As part of our summer MS feature release, DHCP server and failover functionality has arrived for our layer 3 Cisco Meraki MS switches. This means MS320 and MS420 switches can can host DHCP service or support multiple DHCP relay (aka DHCP Helper) addresses. Additionally, layer 3 Meraki switches support full DHCP failover in the event a hosting switch goes offline.
Why DHCP is important
DHCP (Dynamic Host Configuration Protocol) is a service that allows client devices joining a network to receive an IP address and other necessary information—such as the default gateway and DNS servers—required for the client to successfully send and receive packets with other hosts on the network and beyond. Without DHCP, an IT admin would need to manually configure each client device with this information while keeping track of the pool of available IP addresses: rescinding addresses of clients who have left the network to ensure new clients can receive IPs—a daunting (and time-consuming) task!
Configuring DHCP server
To configure a layer 3 Meraki switch as a DHCP server, navigate to the switch’s local status page by selecting the switch in the Monitor > Switches page. In the local status page’s “Layer 3 routing” section, initialize Layer 3 and click to “add a Layer 3 interface.”
Next, configure the Layer 3 interface with the IP subnet and VLAN designation of your choosing—this creates an IP addressing pool (and associated VLAN) owned by the MS switch. Under “DHCP settings,” you can decide whether to run a DHCP server for this subnet, relay addressing requests elsewhere, or skip dynamic addressing entirely:
Creating a layer 3 interface and subnet on an MS320 switch, and enabling DHCP service.
Once a Layer 3 interface (in our example, named “VLAN 23”) has been defined on a Meraki MS switch, you can view it in the switch’s local status page:
Defined Layer 3 interfaces and DHCP servers can be viewed from a switch’s local status page.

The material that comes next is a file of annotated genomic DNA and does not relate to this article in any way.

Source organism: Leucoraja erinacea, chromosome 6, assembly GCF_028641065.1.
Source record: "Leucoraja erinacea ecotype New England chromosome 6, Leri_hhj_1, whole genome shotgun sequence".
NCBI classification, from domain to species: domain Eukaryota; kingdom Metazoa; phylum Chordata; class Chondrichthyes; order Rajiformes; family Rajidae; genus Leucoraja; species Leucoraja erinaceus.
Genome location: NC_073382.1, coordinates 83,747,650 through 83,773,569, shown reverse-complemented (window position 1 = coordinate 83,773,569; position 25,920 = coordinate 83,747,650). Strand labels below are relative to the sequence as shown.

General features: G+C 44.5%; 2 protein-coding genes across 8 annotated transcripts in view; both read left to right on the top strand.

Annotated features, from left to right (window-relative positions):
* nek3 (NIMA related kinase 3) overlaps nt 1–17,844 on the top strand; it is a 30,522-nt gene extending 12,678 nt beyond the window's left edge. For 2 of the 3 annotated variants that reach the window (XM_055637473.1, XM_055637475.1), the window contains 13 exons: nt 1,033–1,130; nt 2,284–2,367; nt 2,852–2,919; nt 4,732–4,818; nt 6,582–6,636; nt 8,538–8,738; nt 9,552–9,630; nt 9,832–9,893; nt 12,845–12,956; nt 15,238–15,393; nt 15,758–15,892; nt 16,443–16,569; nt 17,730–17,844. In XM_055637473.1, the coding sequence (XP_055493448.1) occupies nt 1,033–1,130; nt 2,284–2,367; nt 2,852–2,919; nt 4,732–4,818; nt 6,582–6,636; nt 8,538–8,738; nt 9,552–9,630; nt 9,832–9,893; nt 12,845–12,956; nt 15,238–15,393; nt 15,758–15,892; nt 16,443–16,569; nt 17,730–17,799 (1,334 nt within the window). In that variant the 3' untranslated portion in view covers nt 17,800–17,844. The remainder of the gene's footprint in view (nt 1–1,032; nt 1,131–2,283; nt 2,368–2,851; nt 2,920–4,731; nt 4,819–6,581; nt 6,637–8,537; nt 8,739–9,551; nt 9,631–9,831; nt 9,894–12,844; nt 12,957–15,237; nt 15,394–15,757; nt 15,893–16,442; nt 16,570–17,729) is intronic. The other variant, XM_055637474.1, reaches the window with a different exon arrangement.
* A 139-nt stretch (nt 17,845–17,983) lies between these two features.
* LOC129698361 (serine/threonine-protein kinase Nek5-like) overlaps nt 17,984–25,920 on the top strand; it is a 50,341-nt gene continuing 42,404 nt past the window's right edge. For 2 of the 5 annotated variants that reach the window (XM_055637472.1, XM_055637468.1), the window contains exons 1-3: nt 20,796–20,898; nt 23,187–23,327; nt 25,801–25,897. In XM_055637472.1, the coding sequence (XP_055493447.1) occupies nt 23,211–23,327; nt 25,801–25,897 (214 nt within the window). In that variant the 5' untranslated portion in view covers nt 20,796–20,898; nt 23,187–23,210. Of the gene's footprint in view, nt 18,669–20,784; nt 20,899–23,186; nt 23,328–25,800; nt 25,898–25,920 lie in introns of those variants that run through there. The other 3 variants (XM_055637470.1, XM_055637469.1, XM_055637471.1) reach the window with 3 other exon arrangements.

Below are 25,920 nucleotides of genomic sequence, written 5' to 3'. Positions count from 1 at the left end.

At this point, a Layer 3 subnet, interface IP, VLAN, and DHCP server have been defined and enabled on our MS switch; now, we need to associate individual switch ports to our Layer 3 interface so that connected clients receive IP addresses from our switch’s DHCP server. To do this, navigate to Monitor > Switch ports, select the desired ports, and type “23” in the native VLAN section.
By assigning a switch port to our predefined VLAN 23, we ensure connected clients send addressing requests to the switch’s DHCP server.
Once ports have been assigned to the Layer 3 interface, connected clients will receive IP addresses from our switch’s DHCP server.
A client connected to a switch port associated with a Layer 3 interface and DHCP server will receive an IP address from the switch’s defined IP subnet (in our case, the 10.0.23.0/24 subnet).
Configuring DHCP failover
Layer 3 Meraki switches also support full DHCP failover in the event a hosting switch goes offline. To provide this high availability, a second MS switch must be configured as a warm spare to the primary acting as a DHCP server. Once paired, the primary switch’s DHCP settings will be automatically copied to the warm spare. In the event the primary switch goes offline, the spare will begin responding to DHCP server requests—client lease information is synchronized between primary and spare in both directions. No user intervention is needed, as this failover process happens seamlessly.
To enable a warm spare, navigate to Configure > Layer 3 routing, click “Add a new warm spare,” and select the switches to pair.
Configuring a warm spare pairing for two Meraki MS switches.
And those are the steps needed to quickly deploy DHCP service with warm spare failover using layer 3 Meraki MS switches! By hosting DHCP from a switch, IT admins gain both flexibility in how they allocate addresses to network segments as well as enhanced redundancy through layers of failover. We’re thrilled to offer this feature and definitely want your feedback on how it’s working out for you, so please don’t hesitate to let us know!